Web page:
This time of year, there are many signs that ski season is drawing near. My personal cue that winter is close happens at the Utah Avalanche Center’s annual fundraiser. The night supports a good winter cause and serves as a meeting point for people across the industry to share summer stories and catch up before the first snow flies. This year also marked a 20-year partnership between the UAC and Black Diamond.
“It is perhaps the biggest backcountry gathering on the planet,” says Paul Diegel, executive director of Friends of the Utah Avalanche Center, the nonprofit charged with raising revenue for the UAC. “The unofficial beginning of winter.”
The fundraiser was held in the parking lot at the Black Diamond headquarters in Salt Lake City last week and it came on the heels of a massive thunderstorm that soaked the Wasatch and left parts of southern Utah and Colorado under primordial flash floods. The festivities commenced under a glorious rainbow that spanned the valley, a good omen for the coming season some would say.
I walked through the gates and Bruce Tremper, director of the UAC, greeted me with a handshake. Tremper has attended this event every year since its genesis. “This is an amazing partnership we have with Black Diamond and it is the biggest, most fun party of the season,” he says.
The crowd of 1,200-plus overran the parking lot playground and gathered around three distinct areas—the food tent, the beer tent, and the auction tent. One can learn a lot standing in any of these lines. Black Diamond CEO Peter Metcalf was even spotted pouring beers alongside his employees. Standing in the beer line with my wife, I chatted with Little Cottonwood Canyon legend Jimmy Collinson, whose tenure as avalanche forecaster and ski patrolman at Snowbird and Alta has given him ample opportunity to mingle with all kinds of folks in the snow world.
“I like coming to this event because it is the only time of year you get to see some people,” says Collinson. “I play the game of guess the face. Some people I haven’t seen in 25 years, but I see them here and it is great.”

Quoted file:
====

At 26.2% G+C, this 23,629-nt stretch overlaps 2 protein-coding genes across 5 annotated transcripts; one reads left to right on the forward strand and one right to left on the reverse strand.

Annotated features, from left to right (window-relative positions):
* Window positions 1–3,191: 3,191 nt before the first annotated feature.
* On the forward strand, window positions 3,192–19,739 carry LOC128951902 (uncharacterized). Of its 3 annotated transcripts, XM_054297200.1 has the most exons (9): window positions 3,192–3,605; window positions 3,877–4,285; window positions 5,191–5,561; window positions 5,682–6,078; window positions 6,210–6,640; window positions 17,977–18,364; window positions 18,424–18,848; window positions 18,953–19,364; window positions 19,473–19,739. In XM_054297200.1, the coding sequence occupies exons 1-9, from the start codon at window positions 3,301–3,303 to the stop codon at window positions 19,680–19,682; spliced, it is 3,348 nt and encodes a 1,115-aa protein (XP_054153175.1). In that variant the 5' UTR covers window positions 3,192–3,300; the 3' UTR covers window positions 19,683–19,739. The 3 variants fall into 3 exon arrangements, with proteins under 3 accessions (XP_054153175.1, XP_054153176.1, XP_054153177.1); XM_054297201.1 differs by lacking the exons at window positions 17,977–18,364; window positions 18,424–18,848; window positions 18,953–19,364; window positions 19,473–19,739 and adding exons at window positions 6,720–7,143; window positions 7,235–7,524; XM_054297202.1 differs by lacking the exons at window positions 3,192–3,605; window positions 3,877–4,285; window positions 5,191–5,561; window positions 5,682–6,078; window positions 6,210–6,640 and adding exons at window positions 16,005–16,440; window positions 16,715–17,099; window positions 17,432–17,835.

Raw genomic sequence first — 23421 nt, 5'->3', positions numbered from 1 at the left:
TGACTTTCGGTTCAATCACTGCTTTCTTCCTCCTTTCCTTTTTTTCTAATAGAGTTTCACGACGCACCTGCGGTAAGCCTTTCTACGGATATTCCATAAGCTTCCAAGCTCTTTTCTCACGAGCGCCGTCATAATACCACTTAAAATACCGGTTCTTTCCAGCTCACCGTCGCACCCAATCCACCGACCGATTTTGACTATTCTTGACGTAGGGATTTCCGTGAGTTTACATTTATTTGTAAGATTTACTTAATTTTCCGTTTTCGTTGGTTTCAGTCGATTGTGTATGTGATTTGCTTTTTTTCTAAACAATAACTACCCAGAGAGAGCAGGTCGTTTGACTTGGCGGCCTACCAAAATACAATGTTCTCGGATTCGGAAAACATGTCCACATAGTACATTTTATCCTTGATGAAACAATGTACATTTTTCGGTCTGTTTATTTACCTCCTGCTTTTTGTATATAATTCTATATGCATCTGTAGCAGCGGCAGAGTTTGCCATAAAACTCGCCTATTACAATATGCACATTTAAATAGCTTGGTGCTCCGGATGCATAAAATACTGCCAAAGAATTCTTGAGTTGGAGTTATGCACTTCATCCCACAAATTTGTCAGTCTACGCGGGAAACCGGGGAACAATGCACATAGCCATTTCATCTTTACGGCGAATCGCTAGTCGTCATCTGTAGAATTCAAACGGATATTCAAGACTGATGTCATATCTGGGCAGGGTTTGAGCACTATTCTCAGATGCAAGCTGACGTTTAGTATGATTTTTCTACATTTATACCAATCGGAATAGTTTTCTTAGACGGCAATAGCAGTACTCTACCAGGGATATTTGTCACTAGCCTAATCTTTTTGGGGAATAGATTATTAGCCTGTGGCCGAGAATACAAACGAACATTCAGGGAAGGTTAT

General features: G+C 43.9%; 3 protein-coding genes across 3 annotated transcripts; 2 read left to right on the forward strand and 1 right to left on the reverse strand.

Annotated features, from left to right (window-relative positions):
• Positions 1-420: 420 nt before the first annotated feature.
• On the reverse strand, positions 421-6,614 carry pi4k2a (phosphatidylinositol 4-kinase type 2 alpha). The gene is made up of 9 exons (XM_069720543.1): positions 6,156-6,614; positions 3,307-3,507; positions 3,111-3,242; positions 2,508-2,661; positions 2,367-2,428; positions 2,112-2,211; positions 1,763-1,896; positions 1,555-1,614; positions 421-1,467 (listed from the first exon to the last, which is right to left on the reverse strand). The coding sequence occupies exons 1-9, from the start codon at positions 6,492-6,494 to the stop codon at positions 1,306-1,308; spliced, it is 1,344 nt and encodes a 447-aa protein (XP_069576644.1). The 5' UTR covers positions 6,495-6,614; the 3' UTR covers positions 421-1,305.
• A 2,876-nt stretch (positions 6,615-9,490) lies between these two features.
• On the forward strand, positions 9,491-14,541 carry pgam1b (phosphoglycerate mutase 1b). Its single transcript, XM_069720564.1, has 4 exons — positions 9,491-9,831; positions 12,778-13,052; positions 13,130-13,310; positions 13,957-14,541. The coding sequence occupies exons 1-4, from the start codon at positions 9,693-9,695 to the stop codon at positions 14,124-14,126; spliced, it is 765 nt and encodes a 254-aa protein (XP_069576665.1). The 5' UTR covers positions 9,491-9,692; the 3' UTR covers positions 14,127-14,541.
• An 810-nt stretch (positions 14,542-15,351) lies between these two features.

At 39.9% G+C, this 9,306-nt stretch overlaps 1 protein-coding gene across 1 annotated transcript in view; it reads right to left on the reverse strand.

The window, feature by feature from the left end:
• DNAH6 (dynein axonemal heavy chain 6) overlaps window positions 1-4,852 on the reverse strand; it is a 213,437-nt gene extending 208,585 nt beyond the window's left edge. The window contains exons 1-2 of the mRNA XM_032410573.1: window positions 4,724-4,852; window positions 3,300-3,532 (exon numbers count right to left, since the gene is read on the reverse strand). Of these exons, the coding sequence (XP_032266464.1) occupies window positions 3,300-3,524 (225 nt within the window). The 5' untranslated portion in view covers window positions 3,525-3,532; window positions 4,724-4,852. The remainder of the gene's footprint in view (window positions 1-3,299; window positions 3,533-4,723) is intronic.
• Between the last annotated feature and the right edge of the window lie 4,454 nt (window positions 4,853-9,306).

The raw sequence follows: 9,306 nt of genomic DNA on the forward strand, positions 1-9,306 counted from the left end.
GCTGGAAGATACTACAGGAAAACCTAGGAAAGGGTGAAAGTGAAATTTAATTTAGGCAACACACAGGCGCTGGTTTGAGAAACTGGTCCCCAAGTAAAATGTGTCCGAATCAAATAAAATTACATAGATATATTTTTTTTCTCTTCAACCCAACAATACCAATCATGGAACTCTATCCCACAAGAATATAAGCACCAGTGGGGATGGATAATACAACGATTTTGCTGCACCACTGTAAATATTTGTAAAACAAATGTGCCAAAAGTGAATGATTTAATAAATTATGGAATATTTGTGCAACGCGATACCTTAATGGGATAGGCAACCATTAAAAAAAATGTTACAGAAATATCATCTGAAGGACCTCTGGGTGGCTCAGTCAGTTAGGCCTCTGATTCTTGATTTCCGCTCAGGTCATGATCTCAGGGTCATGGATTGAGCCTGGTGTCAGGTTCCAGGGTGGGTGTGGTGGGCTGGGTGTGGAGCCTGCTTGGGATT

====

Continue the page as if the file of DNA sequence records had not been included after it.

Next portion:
But the fundraiser is more than schmoozing and drinking a few free beers from the local brewing company. Gear from manufacturers like 4FRNT, Black Diamond, Discrete, Salomon, and Powder graced the walls, tantalizing potential bidders. All items were donated to the fundraiser and went to the highest bidder at the end of the night. Take those auction items, plus ticket sales and a raffle, and the UAC raises 20 percent of their annual operating budget on this night in four hours. It’s funding the UAC relies on every year.
“This is a way for everybody in the community to give a little bit and get a lot back,” says TJ Kolanko, UAC board member and former Black Diamond marketing man. “With federal funding depleting, this event is necessary for sustainability.”
Money collected goes toward keeping the daily avalanche hazard bulletins and educational classes alive and well. Nearly 80 percent of the funds required to operate the public outreach and day-to-day activities of the UAC come from private donations.
“[The fundraiser] always brings together the backcountry-aware crowd in a positive way,” says Angel Collinson. Her brother Johnny added some insight into what the UAC does for the community. “Talking with forecasters and locals helps you make better decisions,” he says. “It is critical to respect your own level of expertise in the backcountry.”
At 10 o’clock, the rains returned and forced everyone still in attendance to run for cover. We sought shelter in the beer tent with fellow snow lovers. Cheers and chatter erupted as the kegs continued to spew forth their delicious nectar. As the rain poured over the venue, we couldn’t help but speculate what would have happened if it were only a few degrees colder.
For more information about the upcoming season and how to support the UAC, visit UtahAvalancheCenter.org.